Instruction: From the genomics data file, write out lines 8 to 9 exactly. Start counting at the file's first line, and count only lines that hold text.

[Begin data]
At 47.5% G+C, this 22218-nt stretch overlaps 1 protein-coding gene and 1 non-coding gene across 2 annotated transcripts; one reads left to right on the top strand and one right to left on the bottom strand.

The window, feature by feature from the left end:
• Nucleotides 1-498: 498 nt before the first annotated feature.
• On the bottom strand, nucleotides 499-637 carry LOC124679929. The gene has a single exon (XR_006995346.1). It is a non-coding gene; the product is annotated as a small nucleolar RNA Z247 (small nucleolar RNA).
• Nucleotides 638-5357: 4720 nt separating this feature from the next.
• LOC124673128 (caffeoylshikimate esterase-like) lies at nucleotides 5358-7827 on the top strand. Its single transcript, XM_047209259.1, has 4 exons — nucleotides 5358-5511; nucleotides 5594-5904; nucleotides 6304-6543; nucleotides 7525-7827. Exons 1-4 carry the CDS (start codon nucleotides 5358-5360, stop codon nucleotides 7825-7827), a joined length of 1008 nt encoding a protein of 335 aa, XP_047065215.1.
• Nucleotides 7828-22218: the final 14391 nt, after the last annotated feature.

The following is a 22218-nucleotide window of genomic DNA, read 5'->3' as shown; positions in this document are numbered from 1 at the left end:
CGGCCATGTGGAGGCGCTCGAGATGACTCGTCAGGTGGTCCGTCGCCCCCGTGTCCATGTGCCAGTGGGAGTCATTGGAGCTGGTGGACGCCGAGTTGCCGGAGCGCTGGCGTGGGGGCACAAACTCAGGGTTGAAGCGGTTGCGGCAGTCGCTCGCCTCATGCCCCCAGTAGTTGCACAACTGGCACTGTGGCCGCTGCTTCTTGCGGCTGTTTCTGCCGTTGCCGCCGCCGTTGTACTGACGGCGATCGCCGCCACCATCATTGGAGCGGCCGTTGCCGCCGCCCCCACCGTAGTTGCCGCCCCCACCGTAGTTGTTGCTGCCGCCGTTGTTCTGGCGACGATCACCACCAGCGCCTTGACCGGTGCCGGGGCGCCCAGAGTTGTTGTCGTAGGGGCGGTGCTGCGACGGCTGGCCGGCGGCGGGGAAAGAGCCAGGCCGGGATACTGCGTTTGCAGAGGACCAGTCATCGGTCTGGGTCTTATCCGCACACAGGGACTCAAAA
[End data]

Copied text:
The following is a 22218-nucleotide window of genomic DNA, read 5'->3' as shown; positions in this document are numbered from 1 at the left end:
CGGCCATGTGGAGGCGCTCGAGATGACTCGTCAGGTGGTCCGTCGCCCCCGTGTCCATGTGCCAGTGGGAGTCATTGGAGCTGGTGGACGCCGAGTTGCCGGAGCGCTGGCGTGGGGGCACAAACTCAGGGTTGAAGCGGTTGCGGCAGTCGCTCGCCTCATGCCCCCAGTAGTTGCACAACTGGCACTGTGGCCGCTGCTTCTTGCGGCTGTTTCTGCCGTTGCCGCCGCCGTTGTACTGACGGCGATCGCCGCCACCATCATTGGAGCGGCCGTTGCCGCCGCCCCCACCGTAGTTGCCGCCCCCACCGTAGTTGTTGCTGCCGCCGTTGTTCTGGCGACGATCACCACCAGCGCCTTGACCGGTGCCGGGGCGCCCAGAGTTGTTGTCGTAGGGGCGGTGCTGCGACGGCTGGCCGGCGGCGGGGAAAGAGCCAGGCCGGGATACTGCGTTTGCAGAGGACCAGTCATCGGTCTGGGTCTTATCCGCACACAGGGACTCAAAA